Want to step up your game? Step up your price! – Pick Dave’s Brain

Why is Christopher Nolan worth more than my video producer, Cameron?

This week’s question comes from Guy in Chicago, Illinois. Guy asks:

Q: We are a B2B video production company and are transitioning to lower volume, higher quality work at a higher cost. But I’m concerned we may be overestimating how good we are and how much the market is willing to pay. What should we be looking out for to make sure we’re successful in this transition?

Click to tweet this: When you beta test your pricing structure, you’ll find what it takes to become an alpha business. @DaveCrenshaw

Why is Christopher Nolan worth more than my video producer, Cameron?

This week’s question comes from Guy in Chicago, Illinois. Guy asks:

We are a B2B video production company and are transitioning to lower volume, higher quality work at a higher cost. But I’m concerned we may be overestimating how good we are and how much the market is willing to pay. What should we be looking out for to make sure we’re successful in this transition?

Dave:

It’s a fascinating question! Service-driven businesses have to factor a range of variables when it comes to setting prices. Even more, when that service is video production, what we’re essentially talking about is art. Art is subjective.

Our first objective is to minimize the realm of subjectivity and create more of a measurable scale. To do this, let’s devise a scale from zero to ten.

What is a zero in your market?

Well, in video production, I’m imagining some kid filming with a smartphone and then editing with the freeware on his computer. What’s he going to charge? Maybe, ten bucks, if anything at all. Whatever zero means in your industry, write it down.

On the other end of the spectrum, we have a ten. Think of a ten as the gold standard in your industry. I’m sure you know of a company at that level. Well, what do they charge? Write that amount down as well!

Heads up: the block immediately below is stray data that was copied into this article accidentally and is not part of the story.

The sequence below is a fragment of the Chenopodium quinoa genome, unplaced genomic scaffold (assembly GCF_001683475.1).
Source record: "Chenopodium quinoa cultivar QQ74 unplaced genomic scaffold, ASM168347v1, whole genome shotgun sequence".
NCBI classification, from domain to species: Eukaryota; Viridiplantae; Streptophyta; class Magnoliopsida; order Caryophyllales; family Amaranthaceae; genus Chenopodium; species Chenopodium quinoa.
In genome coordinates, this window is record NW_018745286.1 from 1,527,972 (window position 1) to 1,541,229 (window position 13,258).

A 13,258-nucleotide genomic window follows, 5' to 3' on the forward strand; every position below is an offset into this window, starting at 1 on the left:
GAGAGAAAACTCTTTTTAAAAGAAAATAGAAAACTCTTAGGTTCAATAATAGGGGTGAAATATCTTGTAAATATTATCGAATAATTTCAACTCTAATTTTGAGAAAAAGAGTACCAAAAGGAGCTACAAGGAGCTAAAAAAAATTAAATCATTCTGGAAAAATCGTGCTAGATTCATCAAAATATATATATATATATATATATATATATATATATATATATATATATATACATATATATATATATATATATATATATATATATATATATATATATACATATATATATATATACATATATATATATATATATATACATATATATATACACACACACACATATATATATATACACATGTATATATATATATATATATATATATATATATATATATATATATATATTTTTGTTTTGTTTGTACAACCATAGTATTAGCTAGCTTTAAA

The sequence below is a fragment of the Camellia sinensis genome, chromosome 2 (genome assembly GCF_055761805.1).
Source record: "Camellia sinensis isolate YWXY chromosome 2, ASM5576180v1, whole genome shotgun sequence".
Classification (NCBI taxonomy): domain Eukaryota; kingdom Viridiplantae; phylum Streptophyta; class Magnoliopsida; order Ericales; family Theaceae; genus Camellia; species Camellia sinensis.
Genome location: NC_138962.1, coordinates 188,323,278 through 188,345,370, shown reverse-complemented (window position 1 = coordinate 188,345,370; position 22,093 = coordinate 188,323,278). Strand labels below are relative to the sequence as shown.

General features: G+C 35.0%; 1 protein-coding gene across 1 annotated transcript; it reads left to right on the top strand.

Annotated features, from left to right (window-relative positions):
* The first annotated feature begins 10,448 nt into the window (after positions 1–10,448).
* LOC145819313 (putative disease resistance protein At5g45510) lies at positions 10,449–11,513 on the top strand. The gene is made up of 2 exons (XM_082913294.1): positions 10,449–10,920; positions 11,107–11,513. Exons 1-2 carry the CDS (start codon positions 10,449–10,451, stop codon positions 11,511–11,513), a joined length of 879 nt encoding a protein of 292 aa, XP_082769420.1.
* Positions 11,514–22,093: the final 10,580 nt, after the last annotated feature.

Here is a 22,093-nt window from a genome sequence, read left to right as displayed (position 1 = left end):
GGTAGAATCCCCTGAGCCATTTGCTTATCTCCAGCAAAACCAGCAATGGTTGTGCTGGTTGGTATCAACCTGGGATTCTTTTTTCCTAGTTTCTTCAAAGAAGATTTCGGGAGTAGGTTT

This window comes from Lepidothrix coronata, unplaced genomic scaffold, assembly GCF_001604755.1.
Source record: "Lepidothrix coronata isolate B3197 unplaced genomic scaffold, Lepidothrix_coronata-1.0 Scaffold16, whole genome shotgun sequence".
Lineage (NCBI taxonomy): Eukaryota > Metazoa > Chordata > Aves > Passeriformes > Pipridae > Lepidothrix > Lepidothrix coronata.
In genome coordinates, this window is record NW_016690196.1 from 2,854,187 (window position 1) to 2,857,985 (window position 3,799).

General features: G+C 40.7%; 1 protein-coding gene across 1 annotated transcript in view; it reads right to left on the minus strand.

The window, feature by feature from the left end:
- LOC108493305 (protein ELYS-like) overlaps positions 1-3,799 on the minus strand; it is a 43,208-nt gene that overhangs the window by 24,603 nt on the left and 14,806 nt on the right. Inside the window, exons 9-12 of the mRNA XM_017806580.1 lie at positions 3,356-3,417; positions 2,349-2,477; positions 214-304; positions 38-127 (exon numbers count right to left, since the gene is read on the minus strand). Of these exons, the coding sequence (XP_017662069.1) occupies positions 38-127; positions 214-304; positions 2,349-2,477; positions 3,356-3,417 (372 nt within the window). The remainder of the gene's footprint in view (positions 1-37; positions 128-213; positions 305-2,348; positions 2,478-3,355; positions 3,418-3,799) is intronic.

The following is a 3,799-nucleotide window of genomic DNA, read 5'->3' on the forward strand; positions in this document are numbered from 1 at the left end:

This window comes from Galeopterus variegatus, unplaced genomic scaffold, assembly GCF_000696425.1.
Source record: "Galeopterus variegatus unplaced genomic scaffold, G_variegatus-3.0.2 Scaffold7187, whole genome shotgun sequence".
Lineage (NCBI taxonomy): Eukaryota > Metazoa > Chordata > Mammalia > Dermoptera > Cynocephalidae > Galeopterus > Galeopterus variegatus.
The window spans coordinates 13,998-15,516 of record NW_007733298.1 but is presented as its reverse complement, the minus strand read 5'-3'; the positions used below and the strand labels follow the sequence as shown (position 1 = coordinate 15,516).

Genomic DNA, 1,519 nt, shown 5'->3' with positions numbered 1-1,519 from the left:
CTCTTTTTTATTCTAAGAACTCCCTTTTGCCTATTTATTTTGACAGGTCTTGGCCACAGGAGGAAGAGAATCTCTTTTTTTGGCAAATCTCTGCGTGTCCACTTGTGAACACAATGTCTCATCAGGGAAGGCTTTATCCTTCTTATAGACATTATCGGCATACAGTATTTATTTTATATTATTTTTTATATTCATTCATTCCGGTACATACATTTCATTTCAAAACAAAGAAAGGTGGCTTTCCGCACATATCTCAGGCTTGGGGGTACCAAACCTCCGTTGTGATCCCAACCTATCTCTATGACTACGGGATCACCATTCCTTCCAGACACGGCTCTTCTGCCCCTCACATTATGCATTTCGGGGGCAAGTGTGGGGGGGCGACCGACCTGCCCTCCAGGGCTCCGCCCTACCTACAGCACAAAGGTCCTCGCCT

Finally, we arrive at a trickier question—what’s middle of the road? What counts as a five in the video production industry and what do they charge? Again, write it down!

Now that you have this scale, you ask yourself “Where do we fit in? What should we charge?” Let’s say Guy’s company is a seven. That means he’s average or better than average and heading toward a ten. Using this scale, you should be able to reasonably deduce your pricing.

Next, ask yourself some crucial questions. What makes us more valuable than a 5? Is it the production, the material, our artistic ability, or maybe our customer service? Whatever it is that distinguishes your company, write it down in detail.

Then ask yourself—what keeps us from being a ten? Why aren’t we the gold standard yet? Write down any ideas that come to mind. From there, you’ll understand how to price your service and have a roadmap for raising your game so that you can eventually charge like an eight, nine, or a ten.

However, when in doubt, charge more for your services. Why? For one, it forces you to get better. But it also allows you to test your pricing structure. The two most important words when it comes to any kind of marketing (yes, this is a marketing question) are “test it”. Before you go out on the limb and change all of your sales decks, business cards, and estimates to reflect your commitment to a new pricing scale, first test that price by selling to at least two new businesses. Make sure that you’re successful with that pricing model. It is only when you prove that it works that you can move on and sell to others at that price level.

Thank you for the wonderful question, Guy!

If you’ve got a wonderful question for me, please go to DaveCrenshaw.com/ask.

I look forward to your interesting question!


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